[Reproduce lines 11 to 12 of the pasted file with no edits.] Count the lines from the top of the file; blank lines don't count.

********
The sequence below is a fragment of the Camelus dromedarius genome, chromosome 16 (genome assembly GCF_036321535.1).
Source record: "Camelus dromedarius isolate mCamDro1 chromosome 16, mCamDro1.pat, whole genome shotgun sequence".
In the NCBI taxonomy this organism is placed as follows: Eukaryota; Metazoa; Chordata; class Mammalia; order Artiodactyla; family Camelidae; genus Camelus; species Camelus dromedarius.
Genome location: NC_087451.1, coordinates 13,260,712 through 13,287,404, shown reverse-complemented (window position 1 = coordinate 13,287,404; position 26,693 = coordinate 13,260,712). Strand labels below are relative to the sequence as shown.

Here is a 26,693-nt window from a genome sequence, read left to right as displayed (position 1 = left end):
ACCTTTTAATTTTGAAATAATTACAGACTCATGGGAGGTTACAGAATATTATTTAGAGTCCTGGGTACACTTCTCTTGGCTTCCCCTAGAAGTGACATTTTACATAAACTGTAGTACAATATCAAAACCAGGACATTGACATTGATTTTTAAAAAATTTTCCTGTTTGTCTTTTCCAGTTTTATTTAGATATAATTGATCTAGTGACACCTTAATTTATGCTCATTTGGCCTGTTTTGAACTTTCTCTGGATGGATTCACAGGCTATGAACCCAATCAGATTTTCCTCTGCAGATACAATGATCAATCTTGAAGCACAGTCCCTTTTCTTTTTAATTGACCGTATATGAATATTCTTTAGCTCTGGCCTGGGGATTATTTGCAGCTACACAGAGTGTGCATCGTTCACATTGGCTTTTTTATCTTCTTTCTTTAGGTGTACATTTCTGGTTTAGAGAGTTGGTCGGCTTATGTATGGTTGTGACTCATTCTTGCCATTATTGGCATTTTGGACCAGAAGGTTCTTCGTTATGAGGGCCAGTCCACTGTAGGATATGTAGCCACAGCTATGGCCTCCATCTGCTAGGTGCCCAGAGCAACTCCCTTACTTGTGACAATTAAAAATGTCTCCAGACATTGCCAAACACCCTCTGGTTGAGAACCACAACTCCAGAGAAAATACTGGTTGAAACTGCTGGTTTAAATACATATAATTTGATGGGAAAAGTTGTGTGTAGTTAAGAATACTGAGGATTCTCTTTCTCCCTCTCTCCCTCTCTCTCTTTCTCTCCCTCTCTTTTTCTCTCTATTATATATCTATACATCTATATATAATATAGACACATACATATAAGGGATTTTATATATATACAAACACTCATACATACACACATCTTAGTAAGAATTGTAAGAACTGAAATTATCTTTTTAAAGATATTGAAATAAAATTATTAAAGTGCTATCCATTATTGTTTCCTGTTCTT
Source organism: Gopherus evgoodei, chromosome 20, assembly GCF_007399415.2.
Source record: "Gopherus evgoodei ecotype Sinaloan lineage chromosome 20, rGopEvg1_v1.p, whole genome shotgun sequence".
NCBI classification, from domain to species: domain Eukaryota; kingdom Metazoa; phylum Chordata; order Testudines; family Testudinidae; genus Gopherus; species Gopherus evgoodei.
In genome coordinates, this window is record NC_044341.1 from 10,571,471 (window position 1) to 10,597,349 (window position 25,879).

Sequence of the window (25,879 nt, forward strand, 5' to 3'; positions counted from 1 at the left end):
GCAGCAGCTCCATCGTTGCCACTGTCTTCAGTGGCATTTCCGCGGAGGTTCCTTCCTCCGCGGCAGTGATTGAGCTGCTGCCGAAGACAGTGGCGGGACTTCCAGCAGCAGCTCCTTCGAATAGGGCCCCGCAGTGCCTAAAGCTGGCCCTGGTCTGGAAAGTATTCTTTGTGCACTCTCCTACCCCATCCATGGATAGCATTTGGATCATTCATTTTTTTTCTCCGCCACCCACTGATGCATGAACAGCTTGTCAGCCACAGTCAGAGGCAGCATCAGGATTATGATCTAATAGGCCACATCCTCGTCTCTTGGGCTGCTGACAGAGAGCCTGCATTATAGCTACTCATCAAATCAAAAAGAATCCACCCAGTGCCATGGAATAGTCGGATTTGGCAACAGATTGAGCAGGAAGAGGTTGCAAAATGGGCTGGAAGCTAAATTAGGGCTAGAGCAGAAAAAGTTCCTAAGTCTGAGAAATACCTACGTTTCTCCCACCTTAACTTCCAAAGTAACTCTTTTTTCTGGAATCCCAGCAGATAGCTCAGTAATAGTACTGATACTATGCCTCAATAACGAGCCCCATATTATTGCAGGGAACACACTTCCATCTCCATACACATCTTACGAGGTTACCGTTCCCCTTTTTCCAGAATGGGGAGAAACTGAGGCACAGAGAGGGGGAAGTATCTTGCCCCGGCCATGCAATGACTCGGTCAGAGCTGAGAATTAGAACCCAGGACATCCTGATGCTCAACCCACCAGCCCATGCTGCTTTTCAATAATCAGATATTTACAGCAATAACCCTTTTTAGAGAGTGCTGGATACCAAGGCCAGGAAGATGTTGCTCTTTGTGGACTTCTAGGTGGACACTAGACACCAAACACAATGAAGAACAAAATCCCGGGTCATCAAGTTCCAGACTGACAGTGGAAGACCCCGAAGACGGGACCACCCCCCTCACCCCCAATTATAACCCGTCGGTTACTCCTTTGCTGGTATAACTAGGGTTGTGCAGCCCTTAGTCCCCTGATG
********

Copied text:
Sequence of the window (25,879 nt, forward strand, 5' to 3'; positions counted from 1 at the left end):
GCAGCAGCTCCATCGTTGCCACTGTCTTCAGTGGCATTTCCGCGGAGGTTCCTTCCTCCGCGGCAGTGATTGAGCTGCTGCCGAAGACAGTGGCGGGACTTCCAGCAGCAGCTCCTTCGAATAGGGCCCCGCAGTGCCTAAAGCTGGCCCTGGTCTGGAAAGTATTCTTTGTGCACTCTCCTACCCCATCCATGGATAGCATTTGGATCATTCATTTTTTTTCTCCGCCACCCACTGATGCATGAACAGCTTGTCAGCCACAGTCAGAGGCAGCATCAGGATTATGATCTAATAGGCCACATCCTCGTCTCTTGGGCTGCTGACAGAGAGCCTGCATTATAGCTACTCATCAAATCAAAAAGAATCCACCCAGTGCCATGGAATAGTCGGATTTGGCAACAGATTGAGCAGGAAGAGGTTGCAAAATGGGCTGGAAGCTAAATTAGGGCTAGAGCAGAAAAAGTTCCTAAGTCTGAGAAATACCTACGTTTCTCCCACCTTAACTTCCAAAGTAACTCTTTTTTCTGGAATCCCAGCAGATAGCTCAGTAATAGTACTGATACTATGCCTCAATAACGAGCCCCATATTATTGCAGGGAACACACTTCCATCTCCATACACATCTTACGAGGTTACCGTTCCCCTTTTTCCAGAATGGGGAGAAACTGAGGCACAGAGAGGGGGAAGTATCTTGCCCCGGCCATGCAATGACTCGGTCAGAGCTGAGAATTAGAACCCAGGACATCCTGATGCTCAACCCACCAGCCCATGCTGCTTTTCAATAATCAGATATTTACAGCAATAACCCTTTTTAGAGAGTGCTGGATACCAAGGCCAGGAAGATGTTGCTCTTTGTGGACTTCTAGGTGGACACTAGACACCAAACACAATGAAGAACAAAATCCCGGGTCATCAAGTTCCAGACTGACAGTGGAAGACCCCGAAGACGGGACCACCCCCCTCACCCCCAATTATAACCCGTCGGTTACTCCTTTGCTGGTATAACTAGGGTTGTGCAGCCCTTAGTCCCCTGATG